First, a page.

- Page 1 Panasonic Lumix DMC-TZ7
- Page 2 Panasonic Lumix DMC-TZ7
- Page 3 Panasonic Lumix DMC-TZ7
- Page 4 Features Table
- Page 5 Test Shots – ISO Performance
- Page 6 Test Shots – Detail and Lens Performance
- Page 7 Test Shots – Exposure Evaluation
- Long, 12x zoom
- Well built
- HD video with stereo sound
- Good image quality for a compact
- Smallish battery
- Video clips limited to 15mins
- Still only 'compact quality' images
- Review Price: £290.00
- 25 - 300mm, 12x zoom lens
- HD video with stereo sound
- 12.7 megapixel sensor
- 3in LCD screen
I can’t really blame you for thinking that it looks suspicious. Of the last ten Panasonic digital cameras that I’ve reviewed only two have scored less than 9/10, and one has even scored the magic 10/10. It’s not just digital cameras either; of the last 10 Panasonic camcorders we’ve reviewed only two have scored less than 8/10, and the same is true of Panasonic TVs as well.
It’s got to the point where at least one reader has directly accused us of taking payments from Panasonic in exchange for high review scores, but the honest truth is that Panasonic keeps turning out high quality products, and our reviews (which are of course completely impartial) reflect this.
I can state with hand on heart that the most I’ve ever received from Panasonic is a couple of invitations to press launch events, along with hundreds of other journalists. I’m telling you all this because I’m about to add to the controversy with today’s review; the new Lumix DMC-TZ7 is another seriously good camera from Panasonic, and so I’m afraid it’s going to get another high score.
The TZ7 and its sister-model the TZ6 are the replacements for the highly successful TZ5 and TZ4, launched at about this time last year, but it’s more than just a cosmetic upgrade of the previous model. The TZ7 is a completely new camera, with a new body, a new lens and some new features.
The list is impressive: it has a new compact 12x zoom image-stabilised Leica lens with a maximum aperture of f/3.3-f/4.9 and a focal length range equivalent to 25-300mm, an impressively sharp 3.0-inch 460,000 dot wide-view LCD monitor, a dual-processor Venus Engine HD, and most significantly is has 1280 x 720 pixel HD video recording with stereo sound and full optical zoom capability. It uses the advanced AVCHD Lite recording system, a video encoding format designed for solid-state camcorders. The TZ6 is very similar, but lacks the HD video mode and has a smaller 2.7-inch 230k monitor.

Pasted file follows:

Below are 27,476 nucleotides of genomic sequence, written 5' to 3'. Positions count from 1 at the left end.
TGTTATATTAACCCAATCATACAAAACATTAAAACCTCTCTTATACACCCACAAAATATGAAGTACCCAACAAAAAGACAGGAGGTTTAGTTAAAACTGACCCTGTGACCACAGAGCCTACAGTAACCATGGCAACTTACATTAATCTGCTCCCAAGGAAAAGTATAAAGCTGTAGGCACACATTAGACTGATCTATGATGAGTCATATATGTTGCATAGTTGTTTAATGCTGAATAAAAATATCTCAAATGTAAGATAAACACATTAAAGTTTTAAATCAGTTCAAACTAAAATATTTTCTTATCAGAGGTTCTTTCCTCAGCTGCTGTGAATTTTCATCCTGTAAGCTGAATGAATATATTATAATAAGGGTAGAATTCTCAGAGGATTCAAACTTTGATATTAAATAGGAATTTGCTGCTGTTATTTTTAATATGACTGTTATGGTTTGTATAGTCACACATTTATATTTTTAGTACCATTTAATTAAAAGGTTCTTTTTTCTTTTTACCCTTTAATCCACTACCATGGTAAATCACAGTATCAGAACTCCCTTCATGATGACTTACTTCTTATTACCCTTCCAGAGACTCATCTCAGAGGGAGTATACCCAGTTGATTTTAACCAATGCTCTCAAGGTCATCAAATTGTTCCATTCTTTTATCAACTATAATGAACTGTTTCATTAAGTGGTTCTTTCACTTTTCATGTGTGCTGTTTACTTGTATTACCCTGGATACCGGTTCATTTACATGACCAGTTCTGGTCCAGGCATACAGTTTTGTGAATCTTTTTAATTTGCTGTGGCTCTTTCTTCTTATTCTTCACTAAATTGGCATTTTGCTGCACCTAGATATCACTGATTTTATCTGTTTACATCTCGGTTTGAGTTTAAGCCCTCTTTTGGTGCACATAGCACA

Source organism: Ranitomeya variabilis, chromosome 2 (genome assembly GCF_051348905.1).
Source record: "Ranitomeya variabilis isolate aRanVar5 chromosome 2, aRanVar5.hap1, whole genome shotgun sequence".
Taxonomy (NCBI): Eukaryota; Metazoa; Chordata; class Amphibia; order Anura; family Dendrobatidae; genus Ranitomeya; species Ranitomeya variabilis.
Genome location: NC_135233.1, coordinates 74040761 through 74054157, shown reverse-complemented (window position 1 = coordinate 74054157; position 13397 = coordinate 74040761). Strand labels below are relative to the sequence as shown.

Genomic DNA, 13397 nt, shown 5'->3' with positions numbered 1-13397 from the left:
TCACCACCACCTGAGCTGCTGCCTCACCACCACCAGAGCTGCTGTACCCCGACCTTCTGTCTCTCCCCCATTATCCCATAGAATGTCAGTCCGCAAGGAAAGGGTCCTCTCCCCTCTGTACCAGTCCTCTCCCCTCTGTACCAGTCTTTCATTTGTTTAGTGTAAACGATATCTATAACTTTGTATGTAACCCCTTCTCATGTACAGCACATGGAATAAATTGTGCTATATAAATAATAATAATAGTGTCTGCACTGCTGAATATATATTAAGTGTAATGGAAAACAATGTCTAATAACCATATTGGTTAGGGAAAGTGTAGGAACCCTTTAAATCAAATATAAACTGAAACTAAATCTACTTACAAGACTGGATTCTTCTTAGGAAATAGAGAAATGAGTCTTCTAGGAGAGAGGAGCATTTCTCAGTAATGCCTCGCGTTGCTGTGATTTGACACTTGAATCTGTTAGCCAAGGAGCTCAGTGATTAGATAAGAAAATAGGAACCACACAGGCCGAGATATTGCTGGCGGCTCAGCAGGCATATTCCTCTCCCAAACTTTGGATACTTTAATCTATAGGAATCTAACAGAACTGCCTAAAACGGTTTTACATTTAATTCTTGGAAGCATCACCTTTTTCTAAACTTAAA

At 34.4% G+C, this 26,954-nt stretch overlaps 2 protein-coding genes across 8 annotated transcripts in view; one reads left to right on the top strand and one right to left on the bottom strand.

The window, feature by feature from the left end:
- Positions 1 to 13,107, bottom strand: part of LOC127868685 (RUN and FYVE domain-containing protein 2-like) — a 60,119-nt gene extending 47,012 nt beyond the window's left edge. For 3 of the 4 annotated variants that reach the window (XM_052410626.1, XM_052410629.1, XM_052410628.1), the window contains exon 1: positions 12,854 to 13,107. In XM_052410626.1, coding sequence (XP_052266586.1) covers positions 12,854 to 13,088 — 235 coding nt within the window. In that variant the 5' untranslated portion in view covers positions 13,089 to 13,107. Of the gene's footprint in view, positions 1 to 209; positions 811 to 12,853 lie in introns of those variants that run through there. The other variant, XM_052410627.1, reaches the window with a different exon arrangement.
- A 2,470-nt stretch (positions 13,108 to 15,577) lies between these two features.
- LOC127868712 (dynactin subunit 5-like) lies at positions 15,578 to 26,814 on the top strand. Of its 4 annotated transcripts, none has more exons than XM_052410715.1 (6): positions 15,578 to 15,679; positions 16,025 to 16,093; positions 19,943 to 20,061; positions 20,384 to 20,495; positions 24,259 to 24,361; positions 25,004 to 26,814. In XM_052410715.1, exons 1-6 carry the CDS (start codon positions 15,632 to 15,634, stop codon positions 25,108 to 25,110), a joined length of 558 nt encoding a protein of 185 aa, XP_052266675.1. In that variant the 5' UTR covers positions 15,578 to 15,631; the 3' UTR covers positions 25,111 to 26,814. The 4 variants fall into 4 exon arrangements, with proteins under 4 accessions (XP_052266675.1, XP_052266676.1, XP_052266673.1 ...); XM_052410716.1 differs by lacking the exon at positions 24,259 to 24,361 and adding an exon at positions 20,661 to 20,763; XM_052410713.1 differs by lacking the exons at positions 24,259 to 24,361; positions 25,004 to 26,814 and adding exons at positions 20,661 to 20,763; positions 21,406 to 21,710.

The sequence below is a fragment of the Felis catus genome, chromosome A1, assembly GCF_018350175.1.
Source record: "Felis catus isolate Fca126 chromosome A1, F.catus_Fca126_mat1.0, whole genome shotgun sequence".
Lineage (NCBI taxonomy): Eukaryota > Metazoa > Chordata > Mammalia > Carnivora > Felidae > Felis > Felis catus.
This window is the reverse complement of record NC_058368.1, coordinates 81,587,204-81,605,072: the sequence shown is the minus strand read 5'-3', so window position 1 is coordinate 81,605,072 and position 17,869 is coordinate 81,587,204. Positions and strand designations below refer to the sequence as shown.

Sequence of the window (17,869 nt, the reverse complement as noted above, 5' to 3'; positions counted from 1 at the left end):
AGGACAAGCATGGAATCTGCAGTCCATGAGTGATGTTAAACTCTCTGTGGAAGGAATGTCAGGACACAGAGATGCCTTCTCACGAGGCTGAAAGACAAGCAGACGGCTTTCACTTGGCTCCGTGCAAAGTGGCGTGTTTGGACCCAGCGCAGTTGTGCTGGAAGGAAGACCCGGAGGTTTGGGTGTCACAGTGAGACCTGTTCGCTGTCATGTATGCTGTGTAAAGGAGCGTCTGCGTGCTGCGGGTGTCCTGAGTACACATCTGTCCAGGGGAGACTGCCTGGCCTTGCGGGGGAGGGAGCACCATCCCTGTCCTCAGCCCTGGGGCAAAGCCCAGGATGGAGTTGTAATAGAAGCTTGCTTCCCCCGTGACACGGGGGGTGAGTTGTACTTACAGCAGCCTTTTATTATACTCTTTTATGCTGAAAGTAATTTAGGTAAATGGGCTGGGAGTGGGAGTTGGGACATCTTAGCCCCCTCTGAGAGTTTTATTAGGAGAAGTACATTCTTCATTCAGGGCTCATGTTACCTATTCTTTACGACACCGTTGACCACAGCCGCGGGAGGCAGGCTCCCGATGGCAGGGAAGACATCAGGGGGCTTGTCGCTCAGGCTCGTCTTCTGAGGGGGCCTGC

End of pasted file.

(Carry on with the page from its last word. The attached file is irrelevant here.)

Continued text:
Like the previous models in the TZ range the TZ7 is large and solidly made. It measures 103.3 x 59.6 x 32.8mm and weighs 229g including battery and card. This is actually slightly slimmer and about 10g lighter than the TZ5, but it’s still a big chunky camera. The body is all aluminium, finished in a semi-matt texture, and it is available in black, dark brown or the plain silver finish shown here.
The TZ series has always been sold as travel cameras, and the TZ7 is designed to survive a bit of rough treatment. The overall build quality is extremely good, and almost all the controls are robust and solidly mounted. However there is one exception, and it represents one of my few real complaints about the TZ7. The main mode dial on the top plate is very loose and has a very weak ratchet, and as a result it is easily turned accidentally and can end up between settings. Since the camera won’t shoot unless the mode dial is correctly positioned this can cause annoying delays if you’re trying to shoot quickly on the spur of the moment.